Beyond the birds and the bees: 5 tips for having ‘The Talk’
Most parents feel uncomfortable talking to their kids about sex. (Frankly, the kids aren’t nuts about it, either.) But establishing an open, long-term dialogue is critical for helping a child to develop healthy, lifelong ideas about sex and relationships. In this story, I like how Cape Cod Healthcare pediatrician Kathryn Rudman, MD, and sex educator Megara Bell deliver nuggets of advice that are specific, respectful and based on real-life situations. – Sarah Welch DeMayo
If the thought of talking to your children about sex makes you run for the hills, consider this: Would you rather they develop lifelong ideas about sex, relationships and values from you… or from the Internet, peers and media?
“Kids know way more about sex than we think they know, but it may not be correct information,” explains pediatrician Kathryn M. Rudman, MD of Seaside Pediatrics in West Yarmouth.
In today’s world of smartphones and social media, children are bombarded with increasingly graphic content and situations every day, from teenage sexting to the sexualization of girls in media.
Parents can counter these pressures by establishing a framework for honest, comfortable and ongoing communication about sex.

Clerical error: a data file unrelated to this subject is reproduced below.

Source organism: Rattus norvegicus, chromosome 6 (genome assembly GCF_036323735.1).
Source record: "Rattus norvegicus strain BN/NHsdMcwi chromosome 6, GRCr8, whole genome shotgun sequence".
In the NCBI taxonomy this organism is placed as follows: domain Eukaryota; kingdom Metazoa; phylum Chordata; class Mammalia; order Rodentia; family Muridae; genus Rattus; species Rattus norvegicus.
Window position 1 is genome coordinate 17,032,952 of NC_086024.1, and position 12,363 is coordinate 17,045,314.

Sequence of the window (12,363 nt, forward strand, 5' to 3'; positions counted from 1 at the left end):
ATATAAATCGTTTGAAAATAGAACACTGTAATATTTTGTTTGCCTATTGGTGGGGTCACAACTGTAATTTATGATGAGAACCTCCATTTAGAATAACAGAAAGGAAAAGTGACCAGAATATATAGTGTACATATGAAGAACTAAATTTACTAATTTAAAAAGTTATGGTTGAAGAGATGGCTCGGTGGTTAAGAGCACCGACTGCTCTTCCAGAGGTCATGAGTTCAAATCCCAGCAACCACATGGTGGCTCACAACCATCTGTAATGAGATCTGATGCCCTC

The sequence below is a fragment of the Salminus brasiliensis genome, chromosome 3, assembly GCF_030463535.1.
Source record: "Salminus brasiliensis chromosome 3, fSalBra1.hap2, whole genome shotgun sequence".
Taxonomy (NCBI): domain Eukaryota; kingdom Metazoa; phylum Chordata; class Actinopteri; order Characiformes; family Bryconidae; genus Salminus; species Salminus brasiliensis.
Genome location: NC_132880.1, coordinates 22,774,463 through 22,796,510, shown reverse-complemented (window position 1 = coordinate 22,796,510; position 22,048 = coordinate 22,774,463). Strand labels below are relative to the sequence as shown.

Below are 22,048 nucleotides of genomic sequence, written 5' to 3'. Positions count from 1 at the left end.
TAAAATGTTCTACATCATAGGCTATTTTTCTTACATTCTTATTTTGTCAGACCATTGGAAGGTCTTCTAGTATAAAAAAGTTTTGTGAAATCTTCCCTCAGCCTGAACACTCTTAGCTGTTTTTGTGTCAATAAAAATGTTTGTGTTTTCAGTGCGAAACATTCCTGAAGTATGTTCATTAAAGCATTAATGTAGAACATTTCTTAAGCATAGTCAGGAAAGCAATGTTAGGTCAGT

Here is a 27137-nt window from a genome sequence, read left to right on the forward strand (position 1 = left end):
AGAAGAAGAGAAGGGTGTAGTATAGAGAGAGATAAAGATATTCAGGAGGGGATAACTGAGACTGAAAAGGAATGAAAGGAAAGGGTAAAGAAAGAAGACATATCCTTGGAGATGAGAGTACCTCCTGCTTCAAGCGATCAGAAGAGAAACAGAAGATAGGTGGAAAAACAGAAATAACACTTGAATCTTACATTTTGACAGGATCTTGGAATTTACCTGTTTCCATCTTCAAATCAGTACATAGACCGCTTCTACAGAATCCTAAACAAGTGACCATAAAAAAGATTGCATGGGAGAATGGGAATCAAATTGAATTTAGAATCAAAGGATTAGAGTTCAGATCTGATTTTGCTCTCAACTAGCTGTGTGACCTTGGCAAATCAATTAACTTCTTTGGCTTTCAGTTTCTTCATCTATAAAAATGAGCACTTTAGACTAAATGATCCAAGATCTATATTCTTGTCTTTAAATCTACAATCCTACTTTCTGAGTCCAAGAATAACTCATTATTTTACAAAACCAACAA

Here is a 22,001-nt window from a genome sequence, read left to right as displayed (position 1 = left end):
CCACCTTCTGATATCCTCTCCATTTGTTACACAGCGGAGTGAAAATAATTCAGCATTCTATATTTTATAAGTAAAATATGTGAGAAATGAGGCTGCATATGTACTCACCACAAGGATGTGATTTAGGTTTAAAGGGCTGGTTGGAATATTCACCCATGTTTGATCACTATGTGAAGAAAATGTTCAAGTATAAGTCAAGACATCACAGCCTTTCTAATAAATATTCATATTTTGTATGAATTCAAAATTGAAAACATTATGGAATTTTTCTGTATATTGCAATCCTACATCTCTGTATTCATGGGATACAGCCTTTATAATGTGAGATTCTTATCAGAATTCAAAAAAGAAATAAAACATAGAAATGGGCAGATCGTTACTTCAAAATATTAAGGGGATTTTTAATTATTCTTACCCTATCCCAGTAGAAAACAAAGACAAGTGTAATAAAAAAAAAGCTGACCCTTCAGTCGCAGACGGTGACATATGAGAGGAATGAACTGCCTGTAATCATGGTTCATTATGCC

The goal? “Feeling positive about relationships, body image, gender equality, respect and sexuality will give [kids] the tools to make better choices,” says Megara Bell, director of Partners in Sex Education, who teaches at public and private schools in Massachusetts.
Here are 5 tips for communicating with your child:
Talk early and often.
Experts say don’t kick the can down the road when it comes to earning your child’s trust. A discussion about sex shouldn’t be a one-and-done conversation about where babies come from, but rather a series of age-appropriate conversations over many years.
“You want to be an askable parent,” Bell says. “By establishing open, honest communication in the early years, your child will be more likely to turn to you during the tougher years of adolescence.”
Dr. Rudman says preschoolers can learn the proper names of body parts, how babies are born and different definitions of family. Elementary and middle school children need their parents to teach what is appropriate and inappropriate behavior and to model respect for boundaries, selves and others.
Take advantage of teachable moments.
Children learn more from real-life situations than hypothetical situations, so look to media, popular culture and everyday life to trigger a discussion. Either your child or you can get the ball rolling. Here are some examples:
- A song with suggestive lyrics plays on the car radio.
- A news report refers to child sexual abuse.
- You overhear your 13-year-old daughter talking about someone at school texting photos of herself in a bikini.
- You and your teenage son are watching a TV drama where a man is verbally abusive to his girlfriend.